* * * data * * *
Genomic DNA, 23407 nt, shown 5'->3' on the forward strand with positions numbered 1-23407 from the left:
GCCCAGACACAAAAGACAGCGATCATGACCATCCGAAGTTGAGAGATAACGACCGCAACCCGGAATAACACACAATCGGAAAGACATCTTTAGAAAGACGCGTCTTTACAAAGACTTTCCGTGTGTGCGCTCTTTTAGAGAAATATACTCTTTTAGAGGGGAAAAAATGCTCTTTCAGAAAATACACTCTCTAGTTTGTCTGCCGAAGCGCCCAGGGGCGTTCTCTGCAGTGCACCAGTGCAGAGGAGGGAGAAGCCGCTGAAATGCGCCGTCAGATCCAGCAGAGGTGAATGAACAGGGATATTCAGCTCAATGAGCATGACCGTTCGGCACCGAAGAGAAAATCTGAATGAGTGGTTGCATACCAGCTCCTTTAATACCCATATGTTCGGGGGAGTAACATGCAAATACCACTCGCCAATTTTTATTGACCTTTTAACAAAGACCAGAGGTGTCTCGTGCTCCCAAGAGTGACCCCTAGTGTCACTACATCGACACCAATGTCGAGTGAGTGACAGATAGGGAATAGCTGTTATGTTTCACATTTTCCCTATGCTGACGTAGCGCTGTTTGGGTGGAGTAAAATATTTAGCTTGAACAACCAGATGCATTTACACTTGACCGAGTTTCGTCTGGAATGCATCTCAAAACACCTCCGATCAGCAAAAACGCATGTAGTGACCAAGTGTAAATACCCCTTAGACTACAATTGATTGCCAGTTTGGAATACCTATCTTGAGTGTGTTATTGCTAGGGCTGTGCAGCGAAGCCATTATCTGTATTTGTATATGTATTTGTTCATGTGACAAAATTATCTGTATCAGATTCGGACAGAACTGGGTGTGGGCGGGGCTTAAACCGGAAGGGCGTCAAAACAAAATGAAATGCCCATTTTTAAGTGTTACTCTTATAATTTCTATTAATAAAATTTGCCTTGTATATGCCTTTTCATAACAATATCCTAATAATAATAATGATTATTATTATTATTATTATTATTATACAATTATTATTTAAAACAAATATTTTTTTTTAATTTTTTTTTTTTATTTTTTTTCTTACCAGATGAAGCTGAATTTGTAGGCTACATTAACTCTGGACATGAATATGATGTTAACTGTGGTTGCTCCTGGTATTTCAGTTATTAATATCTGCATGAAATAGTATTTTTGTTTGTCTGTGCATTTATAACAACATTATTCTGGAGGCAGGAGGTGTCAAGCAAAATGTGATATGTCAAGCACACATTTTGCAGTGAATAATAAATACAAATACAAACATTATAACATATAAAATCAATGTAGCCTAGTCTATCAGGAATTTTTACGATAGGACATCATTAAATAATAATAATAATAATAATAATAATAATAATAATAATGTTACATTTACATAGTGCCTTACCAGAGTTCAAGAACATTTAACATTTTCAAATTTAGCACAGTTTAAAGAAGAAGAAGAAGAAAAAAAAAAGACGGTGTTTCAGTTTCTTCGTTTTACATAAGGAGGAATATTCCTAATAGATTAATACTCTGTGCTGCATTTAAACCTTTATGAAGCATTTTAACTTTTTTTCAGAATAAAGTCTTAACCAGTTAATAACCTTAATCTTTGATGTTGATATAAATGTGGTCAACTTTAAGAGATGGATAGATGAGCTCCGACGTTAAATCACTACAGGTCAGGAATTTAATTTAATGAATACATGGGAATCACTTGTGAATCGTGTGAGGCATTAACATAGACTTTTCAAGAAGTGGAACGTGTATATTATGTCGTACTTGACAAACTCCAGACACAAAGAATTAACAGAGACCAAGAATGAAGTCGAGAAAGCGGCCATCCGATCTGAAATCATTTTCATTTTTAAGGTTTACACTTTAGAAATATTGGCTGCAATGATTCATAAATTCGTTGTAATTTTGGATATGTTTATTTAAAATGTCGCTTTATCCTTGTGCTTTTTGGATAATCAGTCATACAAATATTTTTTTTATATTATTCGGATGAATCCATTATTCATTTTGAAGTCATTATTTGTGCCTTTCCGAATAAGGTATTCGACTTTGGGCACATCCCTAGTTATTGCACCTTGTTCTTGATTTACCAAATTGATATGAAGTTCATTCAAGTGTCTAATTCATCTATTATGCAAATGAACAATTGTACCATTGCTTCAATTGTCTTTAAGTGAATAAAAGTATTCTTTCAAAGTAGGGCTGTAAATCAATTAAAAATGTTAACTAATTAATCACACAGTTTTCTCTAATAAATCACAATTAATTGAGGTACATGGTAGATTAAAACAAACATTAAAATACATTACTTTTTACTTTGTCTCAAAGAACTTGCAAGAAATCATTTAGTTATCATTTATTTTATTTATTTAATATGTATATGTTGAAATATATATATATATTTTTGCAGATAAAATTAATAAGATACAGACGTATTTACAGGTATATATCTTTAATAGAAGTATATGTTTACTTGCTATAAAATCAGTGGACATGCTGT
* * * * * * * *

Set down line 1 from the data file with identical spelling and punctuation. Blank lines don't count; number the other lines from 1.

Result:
Genomic DNA, 23407 nt, shown 5'->3' on the forward strand with positions numbered 1-23407 from the left: